Hackernoon logoCreating Composite Node of a Graph using D3.js by@argone

Creating Composite Node of a Graph using D3.js

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@argoneafrin

fullstackdev

Lately I have been using D3 for visualizing data for a React project and it got my attention for a while. I was especially interested as to the scope of this very powerful tool that has a great problem solving ability range related to any kind of data visualization.
It gives you a feeling that you can do
__ANYTHING__
. Okay, lets talk about it.
What is D3.js ?
D3.js is a javascript library used for visualizing data. It is very powerful with the combination of
__SVG__ 
(Support Vector Graphics) and
__HTML__
.
Now it depends on the creativity of the developer using it to actually visualize it in the most beautiful way. 
Since this is data driven , d3.js works on your pure data and transforms it in a graphical way. While applying d3.js, you will doing lot of CSS, at the same time solving some Mathematical Coordinate Geometry problems. For instance, applying Pythagorean theorem, calculating the distance between two coordinates `
(x1, y1)
` and `
(x2, y2)
` on a graph etc.
This article focuses on creating a complex node of a graph that is a node having lot of elements or information attached to it, instead of just an empty circle.
You will find so many example snippets and gists especially on bl.ocks.org, stackoverflow or observablehq for creating graphs or trees with
v3 
version but not many on the latest
v5 
version.
Pre-requisite
Html, CSS , Javascript, Coordinate Geometry.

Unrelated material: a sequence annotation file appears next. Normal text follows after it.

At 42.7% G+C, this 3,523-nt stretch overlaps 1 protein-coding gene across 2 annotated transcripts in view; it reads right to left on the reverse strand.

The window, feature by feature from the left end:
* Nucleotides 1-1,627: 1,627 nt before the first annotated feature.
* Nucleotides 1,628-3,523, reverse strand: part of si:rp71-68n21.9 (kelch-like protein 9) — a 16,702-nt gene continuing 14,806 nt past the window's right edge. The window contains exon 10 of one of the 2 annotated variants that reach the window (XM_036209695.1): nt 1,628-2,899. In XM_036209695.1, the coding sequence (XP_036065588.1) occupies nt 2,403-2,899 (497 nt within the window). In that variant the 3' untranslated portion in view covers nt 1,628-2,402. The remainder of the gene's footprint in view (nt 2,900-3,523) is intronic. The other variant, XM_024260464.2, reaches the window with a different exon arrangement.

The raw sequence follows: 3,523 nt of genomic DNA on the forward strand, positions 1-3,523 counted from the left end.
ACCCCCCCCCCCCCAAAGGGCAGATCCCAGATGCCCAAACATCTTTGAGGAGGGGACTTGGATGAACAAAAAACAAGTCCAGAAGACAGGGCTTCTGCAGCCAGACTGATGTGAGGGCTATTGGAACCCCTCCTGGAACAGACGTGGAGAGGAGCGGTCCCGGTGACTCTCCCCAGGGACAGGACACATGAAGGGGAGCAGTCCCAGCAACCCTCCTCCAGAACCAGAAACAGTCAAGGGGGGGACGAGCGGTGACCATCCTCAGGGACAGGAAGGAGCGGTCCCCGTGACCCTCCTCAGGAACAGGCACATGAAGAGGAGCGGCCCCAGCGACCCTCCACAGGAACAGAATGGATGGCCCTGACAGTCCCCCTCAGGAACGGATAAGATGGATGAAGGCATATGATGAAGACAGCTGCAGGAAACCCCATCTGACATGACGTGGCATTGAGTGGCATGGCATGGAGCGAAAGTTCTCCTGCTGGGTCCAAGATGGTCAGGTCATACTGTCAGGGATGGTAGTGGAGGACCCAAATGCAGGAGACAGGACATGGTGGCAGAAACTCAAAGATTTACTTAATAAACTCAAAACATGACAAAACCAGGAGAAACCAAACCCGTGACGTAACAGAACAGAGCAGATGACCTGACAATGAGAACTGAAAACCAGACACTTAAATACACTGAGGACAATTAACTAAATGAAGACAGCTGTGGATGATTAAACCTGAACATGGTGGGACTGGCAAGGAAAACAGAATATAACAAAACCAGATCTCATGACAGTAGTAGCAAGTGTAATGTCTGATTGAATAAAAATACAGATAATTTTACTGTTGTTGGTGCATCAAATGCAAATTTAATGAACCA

Let's Start
We will be writing a simple working script for creating a complex SVG node.
You need to include the following
<script>
inside your html
<body>
for using d3
v5 
library.
<body>
      <script src="https://d3js.org/d3.v5.min.js"></script>

</body>
Canvas and data container element
Specify some
width
and
height
for the canvas where all your SVG elements will reside. We then call
d3.select()
on
body
element, appending
svg
to it, and specifying properties like
width
and
height
We currently have our json data as
nodes 
with some params that we may need to visualize.
<script>
      var width = 500, height = 400;
      const nodes = [
        {
          id: 0,
          name: "ServiceGroup",
          description: "Port : 80",
          connection_count: 3
        }
      ];

      const svg = d3
        .select("body")
        .append("svg")
        .attr("width", width)
        .attr("height", height);
</script>
Lets append new element
g 
into
svg
variable (canvas) and insert node data into it, indexing with
id
.
let circle = svg
            .append("svg:g")
            .selectAll("g")
            .data(nodes, d => d.id);
const g = circle.enter();
Rectangular node
Now we append
rect
element into our
svg
with
(x,y)
coordinates as
(0,0)
.
const rectangularNode = g
        .append("svg:rect")
        .attr("class", "node")
        .attr("x", d => {
          return 0;
        })
        .attr("y", d => {
          return 0;
        });
Now here it gets tricky for deciding the positions of elements to be placed inside the rectangular node. We have our basic node ready and will place inner elements with reference to the rectangular node and not the canvas. One of the ways for doing that is to get the coordinates